Creative solutions and approaches are needed to enable any person to seize new opportunities in the automation age, without them, groups at disadvantage may fall behind in the world of work.
In one of our previous post, when we talked about who the main drivers of automation are, we concluded human beings. In this post, we want to provide some food for thought about the how and its consequences, mainly gaps that can be created or perpetuated with automation.
One consequence of any automated system can be summarized by quoting Bill Gates: “The first rule of any technology used in a business is that automation applied to an efficient operation will magnify the efficiency. The second is that automation applied to an inefficient operation will magnify the inefficiency.”
This is an old quote but is still valid and very present in today’s world. The idea in the quote does not apply only to operations, but as well to approaches, perspectives, and ways of working. In short, we impress our thinking into automation and with it, the biases we have. This topic might get lost or attract less attention than others aspects of automation, such as concrete technologies, methodologies for implementation, and so on. However, the topic should not be taken lightly as it has direct impacts on specific groups of people, groups at disadvantage.
As a concrete example, we have Australia’s Robodebt scheme, an automated debt recovery solution, implemented by the Australian government in 2016; which was in the middle of strong criticism due to a faulty automated mechanism that miscalculated debts of millions of people in the country. The affected, the poor and vulnerable, could not do anything about it until a class action lawsuit somehow alleviated and repaired some of the damage done. Robodebt is no longer in service.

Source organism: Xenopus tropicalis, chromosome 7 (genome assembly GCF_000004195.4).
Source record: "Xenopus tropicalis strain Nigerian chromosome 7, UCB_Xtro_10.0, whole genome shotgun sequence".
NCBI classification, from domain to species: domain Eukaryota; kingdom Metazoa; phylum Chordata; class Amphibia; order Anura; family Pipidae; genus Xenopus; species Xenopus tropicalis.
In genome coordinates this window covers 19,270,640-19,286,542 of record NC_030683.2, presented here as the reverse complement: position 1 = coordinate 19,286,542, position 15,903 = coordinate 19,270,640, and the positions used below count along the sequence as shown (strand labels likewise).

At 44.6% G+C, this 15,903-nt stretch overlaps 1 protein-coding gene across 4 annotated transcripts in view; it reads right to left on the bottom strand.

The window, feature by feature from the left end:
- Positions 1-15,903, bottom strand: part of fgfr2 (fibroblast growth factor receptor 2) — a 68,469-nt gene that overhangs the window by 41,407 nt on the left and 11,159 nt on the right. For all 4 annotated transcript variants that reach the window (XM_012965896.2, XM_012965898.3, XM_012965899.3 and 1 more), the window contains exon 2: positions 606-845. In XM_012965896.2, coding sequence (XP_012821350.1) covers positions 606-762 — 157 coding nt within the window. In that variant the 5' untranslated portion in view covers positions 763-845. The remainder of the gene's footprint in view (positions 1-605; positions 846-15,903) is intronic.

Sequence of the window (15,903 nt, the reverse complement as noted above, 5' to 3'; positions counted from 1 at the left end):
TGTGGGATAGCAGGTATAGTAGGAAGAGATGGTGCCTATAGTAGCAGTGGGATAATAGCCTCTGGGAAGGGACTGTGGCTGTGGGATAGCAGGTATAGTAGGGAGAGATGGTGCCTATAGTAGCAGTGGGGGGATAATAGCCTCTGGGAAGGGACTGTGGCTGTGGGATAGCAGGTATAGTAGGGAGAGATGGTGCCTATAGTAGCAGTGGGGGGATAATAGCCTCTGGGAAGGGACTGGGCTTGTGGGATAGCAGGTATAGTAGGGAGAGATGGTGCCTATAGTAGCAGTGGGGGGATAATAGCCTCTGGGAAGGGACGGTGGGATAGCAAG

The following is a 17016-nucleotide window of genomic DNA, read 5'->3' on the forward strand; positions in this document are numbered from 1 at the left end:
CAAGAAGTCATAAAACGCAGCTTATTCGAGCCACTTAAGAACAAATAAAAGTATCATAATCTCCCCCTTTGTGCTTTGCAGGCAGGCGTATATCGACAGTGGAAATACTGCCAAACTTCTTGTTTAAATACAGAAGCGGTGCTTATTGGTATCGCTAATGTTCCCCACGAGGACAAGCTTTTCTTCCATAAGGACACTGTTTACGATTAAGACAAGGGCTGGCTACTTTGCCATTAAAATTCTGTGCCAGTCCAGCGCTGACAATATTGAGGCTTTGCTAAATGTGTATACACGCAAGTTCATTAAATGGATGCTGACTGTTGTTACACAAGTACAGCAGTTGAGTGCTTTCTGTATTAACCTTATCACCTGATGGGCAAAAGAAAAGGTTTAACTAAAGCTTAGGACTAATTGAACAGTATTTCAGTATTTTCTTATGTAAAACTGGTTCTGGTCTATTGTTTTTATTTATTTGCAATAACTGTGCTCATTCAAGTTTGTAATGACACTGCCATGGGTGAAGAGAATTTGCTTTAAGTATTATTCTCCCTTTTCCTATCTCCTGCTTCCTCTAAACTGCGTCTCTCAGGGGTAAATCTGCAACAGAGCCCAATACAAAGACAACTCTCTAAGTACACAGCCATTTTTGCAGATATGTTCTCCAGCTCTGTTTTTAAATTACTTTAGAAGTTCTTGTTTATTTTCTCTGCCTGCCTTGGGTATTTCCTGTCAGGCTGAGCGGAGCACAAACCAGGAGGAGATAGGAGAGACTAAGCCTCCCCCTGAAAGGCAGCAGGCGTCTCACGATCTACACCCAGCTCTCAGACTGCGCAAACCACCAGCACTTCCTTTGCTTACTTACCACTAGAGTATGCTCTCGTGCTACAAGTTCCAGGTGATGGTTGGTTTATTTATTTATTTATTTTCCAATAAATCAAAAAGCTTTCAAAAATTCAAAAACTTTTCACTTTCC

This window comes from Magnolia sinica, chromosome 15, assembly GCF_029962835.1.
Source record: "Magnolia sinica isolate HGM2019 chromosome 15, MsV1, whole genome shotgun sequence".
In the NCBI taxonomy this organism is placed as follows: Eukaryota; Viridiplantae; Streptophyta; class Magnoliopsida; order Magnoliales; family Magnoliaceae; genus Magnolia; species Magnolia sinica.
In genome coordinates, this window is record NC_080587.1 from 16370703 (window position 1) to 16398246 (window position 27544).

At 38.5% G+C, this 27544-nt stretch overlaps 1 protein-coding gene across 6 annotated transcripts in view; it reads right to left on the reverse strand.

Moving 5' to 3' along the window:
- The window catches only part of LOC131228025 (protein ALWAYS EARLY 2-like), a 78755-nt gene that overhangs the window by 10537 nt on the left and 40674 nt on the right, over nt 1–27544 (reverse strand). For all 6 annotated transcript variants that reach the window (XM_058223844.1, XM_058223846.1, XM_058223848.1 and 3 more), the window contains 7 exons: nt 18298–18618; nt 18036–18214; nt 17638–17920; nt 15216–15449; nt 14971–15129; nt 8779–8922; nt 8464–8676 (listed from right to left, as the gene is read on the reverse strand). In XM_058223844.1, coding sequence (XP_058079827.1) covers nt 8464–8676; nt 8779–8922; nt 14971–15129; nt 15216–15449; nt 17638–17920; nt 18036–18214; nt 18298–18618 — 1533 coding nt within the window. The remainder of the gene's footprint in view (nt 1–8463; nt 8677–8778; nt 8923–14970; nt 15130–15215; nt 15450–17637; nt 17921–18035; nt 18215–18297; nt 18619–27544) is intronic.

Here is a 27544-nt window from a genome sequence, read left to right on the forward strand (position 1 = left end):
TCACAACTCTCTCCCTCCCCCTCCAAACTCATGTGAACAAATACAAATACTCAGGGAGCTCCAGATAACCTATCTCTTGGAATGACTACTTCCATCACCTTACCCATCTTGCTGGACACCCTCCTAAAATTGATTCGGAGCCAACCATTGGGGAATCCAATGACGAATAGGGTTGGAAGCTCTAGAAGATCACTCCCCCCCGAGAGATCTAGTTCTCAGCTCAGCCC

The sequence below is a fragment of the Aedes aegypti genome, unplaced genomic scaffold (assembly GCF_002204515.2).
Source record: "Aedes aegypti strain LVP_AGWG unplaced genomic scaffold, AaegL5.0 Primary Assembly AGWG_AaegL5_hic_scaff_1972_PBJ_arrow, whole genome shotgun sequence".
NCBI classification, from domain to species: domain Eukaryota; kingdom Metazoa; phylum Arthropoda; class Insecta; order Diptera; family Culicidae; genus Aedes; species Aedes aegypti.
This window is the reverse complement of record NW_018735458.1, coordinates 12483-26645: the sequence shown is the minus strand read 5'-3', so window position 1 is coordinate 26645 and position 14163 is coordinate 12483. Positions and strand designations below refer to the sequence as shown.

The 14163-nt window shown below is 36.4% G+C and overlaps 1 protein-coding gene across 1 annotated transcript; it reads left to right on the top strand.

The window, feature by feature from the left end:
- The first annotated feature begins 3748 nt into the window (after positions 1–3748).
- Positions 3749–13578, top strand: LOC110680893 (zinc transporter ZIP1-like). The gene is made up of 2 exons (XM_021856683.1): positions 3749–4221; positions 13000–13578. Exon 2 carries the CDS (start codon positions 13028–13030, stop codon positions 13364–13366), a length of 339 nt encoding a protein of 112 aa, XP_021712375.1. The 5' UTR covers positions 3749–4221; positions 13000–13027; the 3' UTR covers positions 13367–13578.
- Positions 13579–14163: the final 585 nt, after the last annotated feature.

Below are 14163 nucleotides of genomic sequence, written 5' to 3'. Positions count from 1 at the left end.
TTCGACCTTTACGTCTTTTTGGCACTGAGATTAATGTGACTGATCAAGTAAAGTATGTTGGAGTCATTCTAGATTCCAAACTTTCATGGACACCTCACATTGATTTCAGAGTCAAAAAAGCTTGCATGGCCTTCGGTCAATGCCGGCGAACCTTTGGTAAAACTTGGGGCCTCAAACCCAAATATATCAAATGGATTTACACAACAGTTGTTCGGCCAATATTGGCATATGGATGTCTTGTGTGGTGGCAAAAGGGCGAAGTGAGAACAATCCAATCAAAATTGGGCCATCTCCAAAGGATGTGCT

Another example that is still in use is COMPAS, an automated solution being used in courts in the US to assess the risk of a person who has an open legal process and is facing a sentence. The tool has been criticized for allegedly being biased against African Americans.
There are other examples that are a direct consequence of automation and are not really embedded in it. Therefore, the “how” and the “who does” automation is very relevant. One has to be aware of such things to prevent unwanted scenarios to happen, say for example inequality women may face. This is certainly only a small part of a bigger discussion, but it is worth remembering that the role of women at the beginning of the computing era was very prominent, they were the pioneers of the entire industry. Nowadays their share is very small and not only that, women tend to land only the jobs that are considered “easy“.
In the 3 examples, without going into many details, the automated solution was only the result of a creation process. The creation process in automation is very relevant as it is as important as the final result. Methodologies on how to produce software are very well developed, but it could be that there is one element that we fail to notice and hence unwanted results show up at the end of the road. The first step to correct this, is to be aware of those things, acknowledge their existence and pro-actively working on improving them.
As an automation practitioner, it is necessary to contribute to a general understanding and awareness of these topics. Major companies do this as well, as part of their social corporate responsibility. Technology brings several benefits, but it affects as well, civil and human rights and is already playing a major role in economic equity and equality.
Want to learn more? We can recommend a few articles and books:
- Automating Inequality
- The future of woman at work
- Computer Programming used to be women’s work
- Recording Gender
Written by Gerardo Manzano
JIT Software Developer